True Lithuania

Foreign Relations of Lithuania

The foreign relations of Lithuania since the restoration of independence may be summed up in a sentence: “To leave the East and to (re)join the West”. However, the true situation is somewhat more complicated and not as stable.

In the early 1990s, Lithuania passionately broke ties with the former Soviet regime. It eagerly adopted capitalism and one of the few successful referendums ever (due to very strict referendum laws) requested Russia to compensate damages of the occupation. With the rise of Vladimir Putin in Russia (1999) the aims of restoring justice stalled as Russia failed to try the Soviet war criminals who murdered Lithuanians, attempted to whitewash the Soviet genocide and refused to compensate its victims.

Initially summed up by the neologism “Euroatlantic integration” the Lithuania’s alignment to the west divulged into pro-European and pro-US stances as the agendas of the former Cold War allies separated. Under former US citizen president Valdas Adamkus (1998-2009) Lithuania was staunchly pro-American but later drifted to a more and more pro-European stance.

Plaques on Vilnius City Hall mark the city's World Heritage status (2002) and cites G. W. Bush speech he said to a crowd here during his 2002 visit to a pro-American Lithuania. ©Augustinas Žemaitis.

Lithuanian relations with the neighbors varies. While cordial with Latvia and Estonia, the Lithuanian-Polish relations are frequently marred by the issues of Polish minority in Lithuania and the Lithuanian minority in Poland. Despite this, Poland remains a close ally of Lithuania, unlike Belarus. Lithuania harbors emigrant opposition against the Belarusian president Alexander Lukashenko, named the “Last dictator of Europe”. Belarus, similarly to Russia and Israel, fails to try the people who participated in the Soviet Genocide of Lithuanians.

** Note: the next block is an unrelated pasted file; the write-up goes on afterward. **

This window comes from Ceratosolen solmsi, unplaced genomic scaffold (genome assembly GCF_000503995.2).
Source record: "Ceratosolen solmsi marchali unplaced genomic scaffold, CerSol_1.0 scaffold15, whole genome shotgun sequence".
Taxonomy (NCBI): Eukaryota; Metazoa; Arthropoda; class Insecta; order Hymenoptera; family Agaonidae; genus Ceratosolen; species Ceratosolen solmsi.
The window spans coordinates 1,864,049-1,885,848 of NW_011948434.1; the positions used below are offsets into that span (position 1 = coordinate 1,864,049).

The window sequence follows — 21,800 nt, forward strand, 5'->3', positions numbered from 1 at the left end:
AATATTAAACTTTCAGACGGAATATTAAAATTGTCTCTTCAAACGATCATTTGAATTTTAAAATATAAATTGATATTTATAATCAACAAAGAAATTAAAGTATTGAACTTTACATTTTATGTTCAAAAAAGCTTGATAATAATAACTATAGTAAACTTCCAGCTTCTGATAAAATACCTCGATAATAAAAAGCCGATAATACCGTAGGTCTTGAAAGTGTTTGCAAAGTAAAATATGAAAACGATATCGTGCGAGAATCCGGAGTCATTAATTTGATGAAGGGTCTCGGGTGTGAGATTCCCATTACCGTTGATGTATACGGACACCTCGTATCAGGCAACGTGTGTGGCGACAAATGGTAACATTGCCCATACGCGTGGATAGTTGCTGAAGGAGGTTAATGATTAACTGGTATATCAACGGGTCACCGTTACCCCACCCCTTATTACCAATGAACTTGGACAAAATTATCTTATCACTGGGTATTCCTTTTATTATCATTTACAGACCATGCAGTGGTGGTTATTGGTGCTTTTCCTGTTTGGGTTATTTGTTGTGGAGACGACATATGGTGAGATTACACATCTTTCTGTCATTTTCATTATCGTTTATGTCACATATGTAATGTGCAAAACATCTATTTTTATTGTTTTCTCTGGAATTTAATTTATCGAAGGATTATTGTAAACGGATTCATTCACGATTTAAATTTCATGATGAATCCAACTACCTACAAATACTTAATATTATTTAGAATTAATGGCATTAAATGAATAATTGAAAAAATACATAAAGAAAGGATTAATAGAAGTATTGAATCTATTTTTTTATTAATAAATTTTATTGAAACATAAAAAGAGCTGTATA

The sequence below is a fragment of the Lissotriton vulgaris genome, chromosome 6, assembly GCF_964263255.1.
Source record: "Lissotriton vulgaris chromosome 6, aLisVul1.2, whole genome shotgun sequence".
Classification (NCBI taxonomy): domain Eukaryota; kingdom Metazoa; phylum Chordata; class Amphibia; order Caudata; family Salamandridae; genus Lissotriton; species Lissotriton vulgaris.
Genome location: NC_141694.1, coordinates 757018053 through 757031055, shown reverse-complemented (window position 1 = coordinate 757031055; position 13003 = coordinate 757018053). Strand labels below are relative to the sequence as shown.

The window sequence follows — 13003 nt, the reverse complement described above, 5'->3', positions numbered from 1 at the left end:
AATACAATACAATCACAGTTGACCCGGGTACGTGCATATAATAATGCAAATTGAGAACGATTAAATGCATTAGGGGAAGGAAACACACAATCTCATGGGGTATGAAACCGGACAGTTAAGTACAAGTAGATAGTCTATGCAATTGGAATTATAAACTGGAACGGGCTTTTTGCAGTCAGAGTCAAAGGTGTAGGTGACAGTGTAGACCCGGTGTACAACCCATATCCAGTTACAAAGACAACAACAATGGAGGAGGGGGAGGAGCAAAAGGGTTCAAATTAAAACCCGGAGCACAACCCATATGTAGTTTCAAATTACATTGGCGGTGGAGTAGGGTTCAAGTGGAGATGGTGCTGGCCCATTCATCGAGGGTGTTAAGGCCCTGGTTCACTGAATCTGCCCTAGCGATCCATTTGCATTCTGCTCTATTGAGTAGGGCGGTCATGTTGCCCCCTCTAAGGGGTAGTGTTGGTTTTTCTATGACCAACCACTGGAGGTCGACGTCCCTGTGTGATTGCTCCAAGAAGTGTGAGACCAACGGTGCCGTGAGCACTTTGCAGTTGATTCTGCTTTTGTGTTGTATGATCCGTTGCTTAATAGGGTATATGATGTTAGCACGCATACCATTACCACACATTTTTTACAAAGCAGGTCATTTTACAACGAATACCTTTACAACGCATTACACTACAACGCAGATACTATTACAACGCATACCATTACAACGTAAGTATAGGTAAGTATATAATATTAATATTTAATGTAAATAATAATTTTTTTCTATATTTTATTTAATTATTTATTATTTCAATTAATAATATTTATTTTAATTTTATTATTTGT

Under president V. Adamkus Lithuania supported the pro-democracy rallies in post-Soviet countries like Georgia and Ukraine. Remarkable relations with Georgia were developed and Lithuania positioned itself as a bridge between the Europe's East and West. Under D. Grybauskaitė this was supplanted by so-called “pragmatic policy” that evaluated other countries by their economic importance rather than democracy record. Hopes that this would improve economy were left unfulfilled. Not strange, knowing that Lithuania’s GNP per capita surpasses that of every single pro-Russian post-Soviet country, in some cases by 500%. After the Russian invasion of Ukraine in 2014, Lithuania re-adopted a policy more critical of Russia.

Regardless of political leanings, most politicians support the goal of "energetic independence", which means costly projects to connect Lithuanian gas, power and other networks to Western Europe. Currently, many networks are integrated into the ex-Soviet system, making Russia a nearly-monopolist supplier able to sell at above-market rates as a form of political pressure.

Relations with other countries than named here are negligible, but Lithuania maintains embassies in Japan, Egypt and the People’s Republic of China for economic ties.

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